Another day a small group of Japanese monks came to visit us from the Milton Keynes Peace Pagoda. The came to the Blessed Sacrament Chapel and I was deeply impressed how they prostrated themselves in reverence for what is sacred in quite another religion. A few years later the secretary of the Buddhist Society of Bedford asked us if we would like to meet some Buddhist monks from the newly established Amaravati Buddhist Centre. We were delighted, and one afternoon he brought two monks from there, the present Abbot of Amaravati, Ajahn Amaro, and the Abbot of Chithurst, Ajahn Sucitto, who were going to give a talk to the Buddhist Society of Bedford in the evening. That was the beginning of a long and enriching friendship between the two communities.  Soon afterwards I got an invitation to go to Amaravati for Buddha Day. Unfortunately that coincided with Pentecost and I was unable to attend. So a few weeks later a new invitation arrived, to come to Amaravati for a Peace Vigil. The Secretary of the Buddhist Society took me and instructed me on how to behave and how to address people. It was wonderful to arrive there and to find the Abbot, Ajahn Sumedho (retired in 2011), standing outside the building, waiting to welcome me. I felt at home immediately. At first I was to sleep in the guest dormitory, but as I was unpacking my bag, a monk arrived and said: “We are going to put you in a room”.  Amaro Bhikku was away at the time and they gave me his room with a mattress on the floor.  During the two-hour vigil a group of guests sat in two rows on either side of the large Meditation Hall. The Abbot sat at the end in front of the large Buddha image. After he had spoken everyone was invited to say a few words. My main memory is of the large monastery cat coming through the door, slowly walking all the way through the middle of the room, and jumping on the Abbot’s lap where it was made welcome. Many visits to and from Amaravati followed on this first one.

In 2003 Amaravati organized a huge conference called “Faith in Awakening”. Representatives came from thirty-five different religions and religious groups, including two monks and two nuns from Turvey Abbey, of whom I was one.  There were talks, and in the evening silent meditation periods. One exciting happening was that each group had the chance to make a “devotional offering” according to their own practice. It was tremendously impressive.  But for me the most wonderful thing was when we all sat together and meditated in silence. There was the most powerful sense of unity and compassion binding us all together in the group.

Another beautiful thing was that the Sisters of Turvey made friends with those of Amaravati and Chithurst, and later gave joint retreats both at Amaravati and in Turvey. This was a great joy to me and I attended several of the Turvey retreats.  Later on I stayed at Amaravati on my own for several days a few times and on each occasion they welcomed me as though I was one of them. At meal times they gave me an alms bowl in which to collect my food as they did, food offered by lay visitors.

A most memorable occasion was a Buddhist-Christian meeting at Sharpham House near Totnes in Devon. Two Buddhist monks and two nuns and three Christian monks and one nun met for three days. I was invited because one of the Christian monks had dropped out. The subject was monastic contemplative life and all of the monastic men and women spoke about their own experience.  It was a moving and heart-warming experience. I travelled with the Buddhists from Amaravati. On the way we stopped for tea at Stonehenge—a monk and a nun in with shaved heads and wearing brown robes, and another monk and nun in white. People stared at us, and we wondered if they thought we were Druids.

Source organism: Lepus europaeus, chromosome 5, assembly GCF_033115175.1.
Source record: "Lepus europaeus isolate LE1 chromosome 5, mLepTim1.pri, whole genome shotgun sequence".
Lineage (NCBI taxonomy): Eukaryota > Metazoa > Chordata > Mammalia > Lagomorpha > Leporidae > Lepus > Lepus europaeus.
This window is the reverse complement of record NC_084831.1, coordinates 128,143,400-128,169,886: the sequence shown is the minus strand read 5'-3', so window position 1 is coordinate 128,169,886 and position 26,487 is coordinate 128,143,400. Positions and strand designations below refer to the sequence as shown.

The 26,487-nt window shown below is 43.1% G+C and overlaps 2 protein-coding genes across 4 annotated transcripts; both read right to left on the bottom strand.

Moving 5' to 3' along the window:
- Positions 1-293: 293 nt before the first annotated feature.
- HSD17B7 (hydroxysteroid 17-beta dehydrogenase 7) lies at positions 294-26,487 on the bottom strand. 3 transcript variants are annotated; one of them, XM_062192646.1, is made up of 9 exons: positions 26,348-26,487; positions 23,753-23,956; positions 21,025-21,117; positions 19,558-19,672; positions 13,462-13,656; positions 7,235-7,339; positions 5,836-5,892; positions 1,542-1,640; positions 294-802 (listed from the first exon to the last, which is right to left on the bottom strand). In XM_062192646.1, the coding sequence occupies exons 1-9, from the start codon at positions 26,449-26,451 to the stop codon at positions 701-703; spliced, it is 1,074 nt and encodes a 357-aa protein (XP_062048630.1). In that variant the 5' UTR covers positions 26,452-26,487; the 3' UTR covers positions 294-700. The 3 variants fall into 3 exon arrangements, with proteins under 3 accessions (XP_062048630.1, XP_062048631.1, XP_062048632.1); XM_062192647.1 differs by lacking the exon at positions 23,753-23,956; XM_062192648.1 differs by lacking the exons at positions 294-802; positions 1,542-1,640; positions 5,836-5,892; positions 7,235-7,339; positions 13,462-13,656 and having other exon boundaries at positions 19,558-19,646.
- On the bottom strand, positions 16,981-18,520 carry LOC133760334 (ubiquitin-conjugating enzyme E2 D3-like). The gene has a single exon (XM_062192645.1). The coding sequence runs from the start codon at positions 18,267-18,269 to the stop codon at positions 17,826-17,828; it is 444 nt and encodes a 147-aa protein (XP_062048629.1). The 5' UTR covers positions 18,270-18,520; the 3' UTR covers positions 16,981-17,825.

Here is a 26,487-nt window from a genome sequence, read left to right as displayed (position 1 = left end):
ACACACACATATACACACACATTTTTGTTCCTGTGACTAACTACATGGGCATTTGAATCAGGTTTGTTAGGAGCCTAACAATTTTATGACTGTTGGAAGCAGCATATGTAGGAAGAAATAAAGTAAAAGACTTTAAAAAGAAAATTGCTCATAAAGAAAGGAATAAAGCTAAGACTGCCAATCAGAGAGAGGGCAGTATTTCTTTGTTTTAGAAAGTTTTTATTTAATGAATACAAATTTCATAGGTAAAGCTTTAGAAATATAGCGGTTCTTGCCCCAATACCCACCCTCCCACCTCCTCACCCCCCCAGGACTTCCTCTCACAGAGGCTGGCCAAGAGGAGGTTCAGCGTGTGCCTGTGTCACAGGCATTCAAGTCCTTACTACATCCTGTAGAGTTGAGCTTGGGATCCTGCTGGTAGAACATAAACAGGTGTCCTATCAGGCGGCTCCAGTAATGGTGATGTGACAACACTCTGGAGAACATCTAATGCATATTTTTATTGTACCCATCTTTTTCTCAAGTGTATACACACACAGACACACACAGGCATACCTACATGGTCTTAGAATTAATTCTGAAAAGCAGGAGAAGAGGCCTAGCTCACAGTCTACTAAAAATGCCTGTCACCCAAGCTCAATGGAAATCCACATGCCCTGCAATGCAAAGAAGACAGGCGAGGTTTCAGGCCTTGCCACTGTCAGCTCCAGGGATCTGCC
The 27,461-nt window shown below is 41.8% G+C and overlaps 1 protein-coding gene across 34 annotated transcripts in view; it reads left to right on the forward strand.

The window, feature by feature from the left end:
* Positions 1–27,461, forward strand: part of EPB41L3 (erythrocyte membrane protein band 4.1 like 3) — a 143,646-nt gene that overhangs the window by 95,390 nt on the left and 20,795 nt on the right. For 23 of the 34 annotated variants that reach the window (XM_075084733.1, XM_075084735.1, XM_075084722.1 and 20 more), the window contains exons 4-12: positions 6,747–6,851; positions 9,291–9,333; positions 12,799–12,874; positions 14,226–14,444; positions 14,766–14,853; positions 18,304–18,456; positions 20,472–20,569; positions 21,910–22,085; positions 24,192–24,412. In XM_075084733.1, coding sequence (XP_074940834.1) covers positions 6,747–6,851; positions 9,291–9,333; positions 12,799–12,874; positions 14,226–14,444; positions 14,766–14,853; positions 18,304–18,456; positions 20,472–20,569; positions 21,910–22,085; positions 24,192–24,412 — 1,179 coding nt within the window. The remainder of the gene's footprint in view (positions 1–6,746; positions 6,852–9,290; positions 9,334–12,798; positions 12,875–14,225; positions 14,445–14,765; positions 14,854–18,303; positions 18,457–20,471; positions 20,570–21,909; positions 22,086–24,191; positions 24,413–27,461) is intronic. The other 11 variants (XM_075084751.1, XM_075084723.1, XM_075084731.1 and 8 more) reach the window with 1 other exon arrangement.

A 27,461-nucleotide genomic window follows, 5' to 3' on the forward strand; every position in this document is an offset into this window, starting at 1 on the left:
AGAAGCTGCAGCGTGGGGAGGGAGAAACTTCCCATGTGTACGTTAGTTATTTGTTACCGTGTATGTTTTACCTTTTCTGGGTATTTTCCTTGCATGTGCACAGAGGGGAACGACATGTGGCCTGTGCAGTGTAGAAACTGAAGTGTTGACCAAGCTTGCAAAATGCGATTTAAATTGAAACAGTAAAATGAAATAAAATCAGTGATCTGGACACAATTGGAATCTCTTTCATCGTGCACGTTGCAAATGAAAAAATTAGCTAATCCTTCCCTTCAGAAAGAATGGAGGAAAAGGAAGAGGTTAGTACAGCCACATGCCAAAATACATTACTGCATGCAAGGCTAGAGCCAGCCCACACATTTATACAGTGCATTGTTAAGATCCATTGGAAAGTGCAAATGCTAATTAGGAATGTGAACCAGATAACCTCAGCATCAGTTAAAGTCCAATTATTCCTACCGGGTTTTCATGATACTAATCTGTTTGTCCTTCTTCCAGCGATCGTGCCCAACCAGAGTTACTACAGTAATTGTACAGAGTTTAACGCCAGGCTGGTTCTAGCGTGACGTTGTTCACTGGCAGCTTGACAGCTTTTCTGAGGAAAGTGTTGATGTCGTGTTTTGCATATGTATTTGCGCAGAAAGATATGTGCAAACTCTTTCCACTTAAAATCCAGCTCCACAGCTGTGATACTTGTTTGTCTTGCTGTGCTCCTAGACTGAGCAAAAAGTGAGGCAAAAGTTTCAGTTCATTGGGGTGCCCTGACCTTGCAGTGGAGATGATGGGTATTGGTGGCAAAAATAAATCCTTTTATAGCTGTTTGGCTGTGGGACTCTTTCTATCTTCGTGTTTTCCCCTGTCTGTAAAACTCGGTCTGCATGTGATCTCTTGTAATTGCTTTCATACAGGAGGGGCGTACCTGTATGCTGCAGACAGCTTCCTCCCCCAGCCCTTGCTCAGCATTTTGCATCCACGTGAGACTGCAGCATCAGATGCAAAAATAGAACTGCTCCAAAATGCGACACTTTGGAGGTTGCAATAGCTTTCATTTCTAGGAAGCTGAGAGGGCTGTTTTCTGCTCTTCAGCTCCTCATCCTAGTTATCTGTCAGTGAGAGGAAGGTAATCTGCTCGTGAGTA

Present at this conference were Christians and Buddhists of various different traditions. There were two Benedictine monks of different monasteries, one Anglican nun and a monk of a tiny ecumenical community in Scotland. On the Buddhist side there were two Theravada monks from Amaravati Buddhist monastery, one Zen monk and an English nun of a Tibetan Buddhist community. On the return journey the Amaravati group and I stayed the night at the Buddhist vihara in Devon and in the morning I joined the two monks on their alms round to the village. Again the experience of living briefly as a monk among (Buddhist) brothers was deeply moving.

Another Buddhist-Christian contact for me was a biennial meeting in London, first at Heythrop and later at the Buddhist Society. We were about fifteen people, both Christians and Buddhists—(not all monks)—of different traditions. A Buddhist and a Christian each gave talk on a single theme, and then there was discussion and quiet meditation. The group had been started by a Quaker and continued for several years ending only with the death of the founder of the group. A Buddhist monk friend introduced me to this group, the same friend whose suggestions started the Christian-Buddhist Eckhart weekends in Turvey.

In 2007 the Anglican Community of the Resurrection at Mirfield organized a Christian-Buddhist conference. Our communities of Amaravati and Turvey sent representatives, and we joined up and travelled together, which was a wonderful experience of the dialogue of daily life – sharing travel arrangements, picnicking together on the way by a lake and talking to each other in the (Amaravati) bus.

Did all these experiences with people of other Faiths “enlarge my heart”?  Immensely! I saw that God is everywhere. We can see Him everywhere. He can never be exclusively contained on our behalf in one Faith. Where one person finds him here – another finds Him there, and He is even present where some think and believe He is nowhere to be found, but is just a figment of the imagination or an invention of the heart, or wishful thinking. He is the One Reality, He who IS.